Changing your air filter is one of the best things you can do for your car. If your air filter has become dirty (and it will!) your engine will start to become sluggish, unresponsive, and inefficient. Your MPG will plummet, and the strain put on your engine could lead to permanent damages. Not only is it imperative for you to change your air filter regularly, it’s also one of the easiest repairs to do yourself at home. Here’s how:
Step 1: Pick Your Replacement Filter
There are a lot of air filters to choose from - and any clean filter will provide better air flow and more power than your dusty and grimy filter. Standard filters should be replaced about once a year (or every 30,000 miles or so), possibly more if you live in a very dusty area. Some of the more performance oriented brands, such as K&N or S&B, can actually be removed, cleaned, and reinserted. What’s more, your performance filters are typically custom-designed to drop right in to your specific vehicle.
Step 2: Set the Stage
First thing's first
Make sure you’re parked on level ground, kill the ignition, and pop open the hood. Yes, you’re rolling your eyes, I know. But this is an important step that’s always worth mentioning.
Find and open your air filter unit
Your unit is probably located on top of the engine. Probably. Check your vehicle’s manual to find out exactly where it is, as it does vary from vehicle to vehicle.
There’s usually a plastic or metal cover on it. Loosen the clamp that seals your filter unit to the air conduit, and remove any screws, clamps, or nuts that hold the lid in place, and remove it. Add something here about consulting with your vehicles manual to properly locate your air filter. You could even add that on some vehicles access may not be from the engine bay.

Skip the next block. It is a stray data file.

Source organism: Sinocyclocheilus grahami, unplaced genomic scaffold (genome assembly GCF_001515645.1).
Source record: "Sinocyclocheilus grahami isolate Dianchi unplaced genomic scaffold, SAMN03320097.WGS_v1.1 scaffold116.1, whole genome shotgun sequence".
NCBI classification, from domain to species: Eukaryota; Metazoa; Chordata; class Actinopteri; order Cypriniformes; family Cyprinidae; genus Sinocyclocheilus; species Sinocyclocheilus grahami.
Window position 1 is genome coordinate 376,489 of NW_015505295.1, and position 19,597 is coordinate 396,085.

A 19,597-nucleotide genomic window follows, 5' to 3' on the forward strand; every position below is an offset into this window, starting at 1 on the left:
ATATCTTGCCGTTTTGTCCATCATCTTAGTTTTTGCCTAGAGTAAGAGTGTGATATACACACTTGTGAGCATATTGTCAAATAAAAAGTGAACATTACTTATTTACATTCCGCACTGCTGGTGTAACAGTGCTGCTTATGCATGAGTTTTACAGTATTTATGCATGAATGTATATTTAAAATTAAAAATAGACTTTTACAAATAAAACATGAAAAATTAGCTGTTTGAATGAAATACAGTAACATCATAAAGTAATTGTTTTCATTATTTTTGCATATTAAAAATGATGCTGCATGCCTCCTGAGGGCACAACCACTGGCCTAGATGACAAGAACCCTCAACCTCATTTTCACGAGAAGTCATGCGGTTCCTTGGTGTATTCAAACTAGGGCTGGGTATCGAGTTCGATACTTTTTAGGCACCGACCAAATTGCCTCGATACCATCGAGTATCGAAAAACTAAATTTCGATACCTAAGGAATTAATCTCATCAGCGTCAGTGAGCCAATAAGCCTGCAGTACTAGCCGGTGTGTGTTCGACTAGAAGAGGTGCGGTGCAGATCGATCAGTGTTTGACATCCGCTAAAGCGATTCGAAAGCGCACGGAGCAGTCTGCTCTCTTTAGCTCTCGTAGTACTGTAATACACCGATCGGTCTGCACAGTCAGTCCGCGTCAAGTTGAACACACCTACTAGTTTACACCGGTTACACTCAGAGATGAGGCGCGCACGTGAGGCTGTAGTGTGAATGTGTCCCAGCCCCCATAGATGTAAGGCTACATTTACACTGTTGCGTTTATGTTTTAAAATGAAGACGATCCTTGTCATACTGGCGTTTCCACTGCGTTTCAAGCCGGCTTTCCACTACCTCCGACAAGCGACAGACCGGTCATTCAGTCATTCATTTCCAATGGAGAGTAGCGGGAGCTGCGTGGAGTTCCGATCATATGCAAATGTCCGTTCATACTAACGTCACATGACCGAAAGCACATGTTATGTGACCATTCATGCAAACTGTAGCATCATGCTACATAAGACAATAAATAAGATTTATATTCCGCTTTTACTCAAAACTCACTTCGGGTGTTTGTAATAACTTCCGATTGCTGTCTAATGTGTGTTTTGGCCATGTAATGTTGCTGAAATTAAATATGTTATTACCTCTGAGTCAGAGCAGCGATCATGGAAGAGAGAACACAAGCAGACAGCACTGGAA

Clean up time
Grab some tape (something that’s easy to remove – like scotch or masking tape) and cover up your air conduit. You don’t want anything to fall through there while you’re working. With that covered you can take a vacuum or an air compressor and clean your air filter housing to make sure no debris gets left behind. Don’t forget to take the tape off when you’re done.
Step 3: Drop It in Place
Drop your new filter in place (or in the case of some performance filters – drop the cleaned filter back in place). Make sure the rubber rim seals all of the edges. Grab that lid and put it back in place, using whatever clamps or screws you removed to being with. This step is important because if your cover is not properly aligned, you could pay for it in your engine performance.
So now you’re done. Your vehicle is healthier and will perform better, and it took you just a couple of minutes. Honestly, you never need to bother paying a mechanic to do this. (In fact, some unsavory garages might have a filthy air filter on hand that they carry out and tell people it came out of their car. Lucky for you, you know better than to fall for that.)
Step 4: Maintenance
So once again, 12 months or 30,000 miles is your rule of thumb, be sure to write down where your mileage is on the day you change the filter. I like to keep a little notebook in my glove box where I can jot down my vehicle related information. That way I always remember where it is. You might want to change it out more often if you live in a dustier region. And that’s it, you’re good to go.